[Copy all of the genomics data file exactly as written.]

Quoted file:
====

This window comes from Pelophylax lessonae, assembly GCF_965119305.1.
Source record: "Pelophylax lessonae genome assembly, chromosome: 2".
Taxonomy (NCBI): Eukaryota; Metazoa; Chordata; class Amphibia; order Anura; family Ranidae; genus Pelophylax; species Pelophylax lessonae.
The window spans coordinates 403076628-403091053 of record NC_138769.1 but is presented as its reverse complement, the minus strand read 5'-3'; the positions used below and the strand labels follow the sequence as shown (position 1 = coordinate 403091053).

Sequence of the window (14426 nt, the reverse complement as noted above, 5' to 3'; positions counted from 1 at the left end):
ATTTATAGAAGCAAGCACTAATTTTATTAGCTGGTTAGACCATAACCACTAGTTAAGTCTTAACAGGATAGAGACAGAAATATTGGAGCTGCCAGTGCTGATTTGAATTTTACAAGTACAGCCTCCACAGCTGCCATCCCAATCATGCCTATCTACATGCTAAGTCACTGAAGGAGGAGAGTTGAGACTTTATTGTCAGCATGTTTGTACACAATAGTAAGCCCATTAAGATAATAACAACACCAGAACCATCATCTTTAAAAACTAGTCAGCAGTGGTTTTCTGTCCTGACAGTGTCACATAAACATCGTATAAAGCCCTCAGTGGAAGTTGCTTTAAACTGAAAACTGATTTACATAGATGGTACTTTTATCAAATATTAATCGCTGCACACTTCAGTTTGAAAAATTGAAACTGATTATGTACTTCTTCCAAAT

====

This window comes from Pelophylax lessonae, assembly GCF_965119305.1.
Source record: "Pelophylax lessonae genome assembly, chromosome: 2".
Taxonomy (NCBI): Eukaryota; Metazoa; Chordata; class Amphibia; order Anura; family Ranidae; genus Pelophylax; species Pelophylax lessonae.
The window spans coordinates 403076628-403091053 of record NC_138769.1 but is presented as its reverse complement, the minus strand read 5'-3'; the positions used below and the strand labels follow the sequence as shown (position 1 = coordinate 403091053).

Sequence of the window (14426 nt, the reverse complement as noted above, 5' to 3'; positions counted from 1 at the left end):
ATTTATAGAAGCAAGCACTAATTTTATTAGCTGGTTAGACCATAACCACTAGTTAAGTCTTAACAGGATAGAGACAGAAATATTGGAGCTGCCAGTGCTGATTTGAATTTTACAAGTACAGCCTCCACAGCTGCCATCCCAATCATGCCTATCTACATGCTAAGTCACTGAAGGAGGAGAGTTGAGACTTTATTGTCAGCATGTTTGTACACAATAGTAAGCCCATTAAGATAATAACAACACCAGAACCATCATCTTTAAAAACTAGTCAGCAGTGGTTTTCTGTCCTGACAGTGTCACATAAACATCGTATAAAGCCCTCAGTGGAAGTTGCTTTAAACTGAAAACTGATTTACATAGATGGTACTTTTATCAAATATTAATCGCTGCACACTTCAGTTTGAAAAATTGAAACTGATTATGTACTTCTTCCAAAT